HPE today launched a new family of storage solutions bundled with IBM’s Spectrum Scale Erasure Code Edition parallel file system (description below) and featuring license changes so it’s not necessary to license storage capacity separately by terabyte or by storage drive (SSD or HDD). Broadly, the new line spearheads HPE’s push into enterprise markets where NAS solutions have dominated and where the Lustre parallel file system has faltered. HPE’s E1000 Lustre-based solution remains its top-end product targeting supercomputing.
Writing today in an HPE blog, perhaps a little tongue-in-cheek, Uli Plechschmidt, worldwide product marketing, HPC Storage, said, “An HPE storage system with embedded IBM Spectrum Scale. Really? Yes. Really! With the new HPE Parallel File System Storage product, HPE is now introducing unique parallel storage for customers that use clusters of HPE Apollo Systems or HPE ProLiant DL rack servers with HPE InfiniBand HDR/Ethernet 200Gb adapters for modeling and simulation, artificial intelligence (AI), machine learning (ML), deep learning (DL), and high- performance analytics workloads.”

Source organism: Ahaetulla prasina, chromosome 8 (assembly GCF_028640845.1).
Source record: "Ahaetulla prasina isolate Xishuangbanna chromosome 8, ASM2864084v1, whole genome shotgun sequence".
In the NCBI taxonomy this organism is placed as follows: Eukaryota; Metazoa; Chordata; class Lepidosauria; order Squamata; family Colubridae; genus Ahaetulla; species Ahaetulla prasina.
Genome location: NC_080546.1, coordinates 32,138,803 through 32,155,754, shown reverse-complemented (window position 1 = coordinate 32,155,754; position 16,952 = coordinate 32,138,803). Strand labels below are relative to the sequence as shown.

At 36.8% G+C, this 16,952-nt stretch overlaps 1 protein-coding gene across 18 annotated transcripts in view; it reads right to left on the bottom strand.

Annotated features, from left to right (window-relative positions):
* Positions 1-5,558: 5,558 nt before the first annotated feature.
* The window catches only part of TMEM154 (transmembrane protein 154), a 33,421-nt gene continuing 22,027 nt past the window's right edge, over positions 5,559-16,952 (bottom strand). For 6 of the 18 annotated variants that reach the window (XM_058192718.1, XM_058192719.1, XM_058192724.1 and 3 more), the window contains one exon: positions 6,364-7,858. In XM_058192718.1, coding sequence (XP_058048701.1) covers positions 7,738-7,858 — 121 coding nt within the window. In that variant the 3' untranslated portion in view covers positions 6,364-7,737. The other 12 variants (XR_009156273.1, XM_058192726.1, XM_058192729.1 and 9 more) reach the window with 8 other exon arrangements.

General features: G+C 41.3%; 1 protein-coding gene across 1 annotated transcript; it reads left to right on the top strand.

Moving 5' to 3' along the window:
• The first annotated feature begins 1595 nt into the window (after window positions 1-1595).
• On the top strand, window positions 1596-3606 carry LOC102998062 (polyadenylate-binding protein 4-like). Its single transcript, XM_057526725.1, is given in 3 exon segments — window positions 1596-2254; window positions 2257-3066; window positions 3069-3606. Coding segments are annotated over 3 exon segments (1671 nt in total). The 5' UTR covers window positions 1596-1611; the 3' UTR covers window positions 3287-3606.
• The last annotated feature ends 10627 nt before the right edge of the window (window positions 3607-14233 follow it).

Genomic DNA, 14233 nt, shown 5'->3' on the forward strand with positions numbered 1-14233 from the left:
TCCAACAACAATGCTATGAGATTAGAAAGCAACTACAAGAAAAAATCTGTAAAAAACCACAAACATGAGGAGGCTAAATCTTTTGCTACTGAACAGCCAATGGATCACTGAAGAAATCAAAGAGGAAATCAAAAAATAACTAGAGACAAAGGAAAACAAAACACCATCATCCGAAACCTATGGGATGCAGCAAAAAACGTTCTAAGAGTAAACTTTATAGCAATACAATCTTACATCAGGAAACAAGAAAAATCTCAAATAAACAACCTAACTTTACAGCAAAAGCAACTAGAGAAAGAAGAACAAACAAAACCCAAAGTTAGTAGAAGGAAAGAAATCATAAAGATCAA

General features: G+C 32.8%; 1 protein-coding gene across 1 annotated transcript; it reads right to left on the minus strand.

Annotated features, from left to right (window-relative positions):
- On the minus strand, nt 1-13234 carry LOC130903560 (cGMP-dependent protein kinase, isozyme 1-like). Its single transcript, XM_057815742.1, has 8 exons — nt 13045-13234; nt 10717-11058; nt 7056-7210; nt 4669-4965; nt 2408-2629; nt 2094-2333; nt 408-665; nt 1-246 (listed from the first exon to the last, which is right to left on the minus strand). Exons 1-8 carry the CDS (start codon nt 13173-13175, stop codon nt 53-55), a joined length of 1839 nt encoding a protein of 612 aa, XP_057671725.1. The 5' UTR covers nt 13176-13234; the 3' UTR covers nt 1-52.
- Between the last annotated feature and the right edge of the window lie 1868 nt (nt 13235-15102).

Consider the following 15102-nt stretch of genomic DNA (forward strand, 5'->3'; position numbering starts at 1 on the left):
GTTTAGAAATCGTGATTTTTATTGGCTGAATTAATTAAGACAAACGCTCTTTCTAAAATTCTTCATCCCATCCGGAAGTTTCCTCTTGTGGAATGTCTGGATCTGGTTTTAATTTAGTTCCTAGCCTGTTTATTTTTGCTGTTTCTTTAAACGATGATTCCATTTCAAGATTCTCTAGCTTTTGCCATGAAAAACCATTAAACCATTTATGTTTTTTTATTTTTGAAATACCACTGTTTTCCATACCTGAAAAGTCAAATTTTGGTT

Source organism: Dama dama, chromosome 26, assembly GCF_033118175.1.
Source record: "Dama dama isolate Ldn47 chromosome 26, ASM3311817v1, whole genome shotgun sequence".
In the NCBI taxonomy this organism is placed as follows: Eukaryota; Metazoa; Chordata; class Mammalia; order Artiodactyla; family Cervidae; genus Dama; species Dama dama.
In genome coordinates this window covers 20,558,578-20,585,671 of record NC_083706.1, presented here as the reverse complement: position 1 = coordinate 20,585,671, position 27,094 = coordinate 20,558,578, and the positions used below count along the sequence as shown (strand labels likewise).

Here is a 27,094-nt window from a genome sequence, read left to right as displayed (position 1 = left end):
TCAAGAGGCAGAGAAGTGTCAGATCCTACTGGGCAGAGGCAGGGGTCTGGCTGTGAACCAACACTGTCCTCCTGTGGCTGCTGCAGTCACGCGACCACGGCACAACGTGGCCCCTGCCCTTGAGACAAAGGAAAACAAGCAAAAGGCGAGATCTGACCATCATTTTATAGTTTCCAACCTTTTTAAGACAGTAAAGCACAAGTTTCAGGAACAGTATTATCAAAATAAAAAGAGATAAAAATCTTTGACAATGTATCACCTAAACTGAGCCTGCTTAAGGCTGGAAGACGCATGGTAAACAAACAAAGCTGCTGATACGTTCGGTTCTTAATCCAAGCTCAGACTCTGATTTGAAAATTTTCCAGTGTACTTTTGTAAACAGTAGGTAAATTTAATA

Attractive market opportunities often produce unexpected alliances. Analysts suggest dramatic data growth and surging AI compute demand are creating an opportunity for scalable, high-performance parallel file systems in the enterprise for HPC/AI workloads. HPE is a dominant player in HPC/AI server sales. IBM’s Spectrum Scale (formerly GPFS) has long had many attractive enterprise features – snapshots, compression, data replication, data encryption, policy-based data movement, among others.